2015 shows a large decrease in the refusal of access (“bans”) within the region: 11 bans compared to 20 in 2014. The detention percentage has remained stable at 3.33%. The number of deficiencies has decreased 10% related to 2014. The number of inspections carried out was 17,858, slightly less than 2014 (18,430). Over a 3-year period of time, most cases of refusal of access involve ships which have been banned for multiple detentions (45). 5 ships have been banned a second time. A significant number (12) were banned for failing to call at an indicated repair yard. The remaining 3 cases involved ships which “jumped the detention”, by sailing without authorization. Over a 3 year period the flags of the United Republic of Tanzania, the Republic of Moldova, Saint Vincent and the Grenadines and Togo have recorded the highest number of bannings.
Looking at the Paris MoU “White, Grey and Black Lists” the overall situation regarding the quality of shipping seems to be stabilizing. Although individual flags have changed lists, the total amount of 43 flags on the “White list” is equal to 2014.
Sweden is leading this year’s list, followed by the United Kingdom and France. This year Portugal and Spain have moved from the “Grey List” to the “White List”. India and Switzerland moved from the “White List” to the “Grey List”. Saint Kitts and Nevis moved from the “Grey List” to the “Black List”. In 2015 there are 11 flags on the “Black List”, with the United Republic of Tanzania having the worst performance for the third year in a row.
Recognized Organizations (ROs) are delegated by flag States to carry out statutory surveys on their behalf. For this very reason, it is important to monitor their performance. The best performing RO over the period 2013-2015 was DNV GL, followed by Det Norske Veritas (DNV) and American Bureau of Shipping (ABS)*.
International Register of Shipping is bottom of the list in 2015, in terms of poor performance, followed by Universal Shipping Bureau Inc and Bulgarian Register of Shipping. For several years a joint submission with the Tokyo MoU to IMO has addressed the correlation between flags and ROs working on their behalf. The results are published in the Annual Report as well. Useful information for the industry that would like to stay clear of the risk of sub standard shipping.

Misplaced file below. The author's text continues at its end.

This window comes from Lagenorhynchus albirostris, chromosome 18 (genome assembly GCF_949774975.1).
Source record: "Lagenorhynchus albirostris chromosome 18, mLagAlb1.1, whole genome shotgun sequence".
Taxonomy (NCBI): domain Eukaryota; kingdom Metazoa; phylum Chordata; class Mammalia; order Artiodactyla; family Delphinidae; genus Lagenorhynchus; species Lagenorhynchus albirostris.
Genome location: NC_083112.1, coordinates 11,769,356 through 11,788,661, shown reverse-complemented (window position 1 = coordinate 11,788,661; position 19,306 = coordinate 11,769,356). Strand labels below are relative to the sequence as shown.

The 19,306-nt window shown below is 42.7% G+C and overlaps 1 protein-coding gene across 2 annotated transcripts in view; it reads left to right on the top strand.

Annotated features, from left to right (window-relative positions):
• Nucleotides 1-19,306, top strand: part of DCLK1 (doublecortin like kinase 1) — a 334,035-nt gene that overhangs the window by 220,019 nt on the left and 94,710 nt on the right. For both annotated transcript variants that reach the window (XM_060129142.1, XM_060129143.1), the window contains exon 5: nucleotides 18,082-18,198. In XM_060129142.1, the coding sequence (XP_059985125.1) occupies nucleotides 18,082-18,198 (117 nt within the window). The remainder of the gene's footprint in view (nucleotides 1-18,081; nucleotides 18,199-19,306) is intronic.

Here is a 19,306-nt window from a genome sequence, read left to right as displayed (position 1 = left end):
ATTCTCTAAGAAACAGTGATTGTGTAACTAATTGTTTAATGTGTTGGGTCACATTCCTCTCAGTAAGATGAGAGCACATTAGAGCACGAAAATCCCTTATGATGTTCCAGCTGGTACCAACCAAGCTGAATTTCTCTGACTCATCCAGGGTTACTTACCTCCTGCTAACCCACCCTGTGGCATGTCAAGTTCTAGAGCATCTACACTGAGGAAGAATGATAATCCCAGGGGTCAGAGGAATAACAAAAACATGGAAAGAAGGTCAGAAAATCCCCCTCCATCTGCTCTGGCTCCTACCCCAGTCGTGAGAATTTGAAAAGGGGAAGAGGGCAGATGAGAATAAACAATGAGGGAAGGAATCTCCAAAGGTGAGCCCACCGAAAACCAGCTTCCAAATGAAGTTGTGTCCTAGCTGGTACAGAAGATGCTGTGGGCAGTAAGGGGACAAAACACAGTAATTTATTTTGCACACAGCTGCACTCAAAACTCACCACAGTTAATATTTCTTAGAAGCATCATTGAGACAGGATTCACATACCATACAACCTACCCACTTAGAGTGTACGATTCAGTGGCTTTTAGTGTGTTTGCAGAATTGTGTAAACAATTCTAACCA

After an increase of the total number of inspections in 2014, the number has slightly decreased. Since 2011 (the start of the NIR) the average detention percentage had slightly increased annually until 2013 (3.78%), after which a significant decrease has been recorded for 2014 (3.32%). In 2015 the detention percentage remained stable at 3.33%. Spain, Italy, the Netherlands, France, Germany, Greece and the United Kingdom contributed most to the overall inspection efforts in terms of percentage, together over 51%. High Risk Ships have been operating mostly in the southern part of the region, while Low Risk Ships have been calling in the north-western part of the region.
With 1,166 inspections and 131 detentions the ships flying a “black listed flag“ score a detention rate of 11.23%, which is similar to 2014 and 2013. For ships flying a “grey listed flag” the detention rate is 8.58%, which is significantly higher than 2014 (6.27%). For ships flying a “white listed flag” the detention rate is 2.50% which is at the same level as 2014.
The 5 most frequently recorded deficiencies in 2015 were “ISM” (4.3%, #1797), “fire doors/openings in fire-resisting divisions” (2.5%, #1044), “nautical publications” (2.5%, #1016), “charts” (2.4%, #996) and “oil record book” (1.6%, #645).
The full 2015 Annual Report has been published on www.parismou.org
Communiqué du Paris MoU, 1/7/16